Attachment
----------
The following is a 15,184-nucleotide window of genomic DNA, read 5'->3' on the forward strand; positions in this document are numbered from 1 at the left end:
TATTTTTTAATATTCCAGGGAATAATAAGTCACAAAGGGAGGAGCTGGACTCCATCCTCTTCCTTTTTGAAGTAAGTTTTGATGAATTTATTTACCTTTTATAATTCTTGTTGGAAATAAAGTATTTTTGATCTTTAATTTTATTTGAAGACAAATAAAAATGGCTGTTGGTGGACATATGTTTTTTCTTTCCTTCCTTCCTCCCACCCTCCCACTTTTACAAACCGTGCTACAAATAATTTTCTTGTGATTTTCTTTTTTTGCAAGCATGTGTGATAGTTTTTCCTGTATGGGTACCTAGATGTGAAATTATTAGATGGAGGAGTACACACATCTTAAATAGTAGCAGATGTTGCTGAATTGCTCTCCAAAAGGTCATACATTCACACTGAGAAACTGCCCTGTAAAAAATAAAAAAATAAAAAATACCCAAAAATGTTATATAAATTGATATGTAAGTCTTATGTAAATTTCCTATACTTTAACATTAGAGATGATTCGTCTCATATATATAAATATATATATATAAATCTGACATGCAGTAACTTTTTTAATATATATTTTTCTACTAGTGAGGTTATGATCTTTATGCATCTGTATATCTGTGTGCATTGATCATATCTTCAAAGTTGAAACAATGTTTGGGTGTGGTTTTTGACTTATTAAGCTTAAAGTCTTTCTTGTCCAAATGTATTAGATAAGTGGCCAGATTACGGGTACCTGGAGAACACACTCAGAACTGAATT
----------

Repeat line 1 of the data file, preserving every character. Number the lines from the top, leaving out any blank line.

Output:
The following is a 15,184-nucleotide window of genomic DNA, read 5'->3' on the forward strand; positions in this document are numbered from 1 at the left end: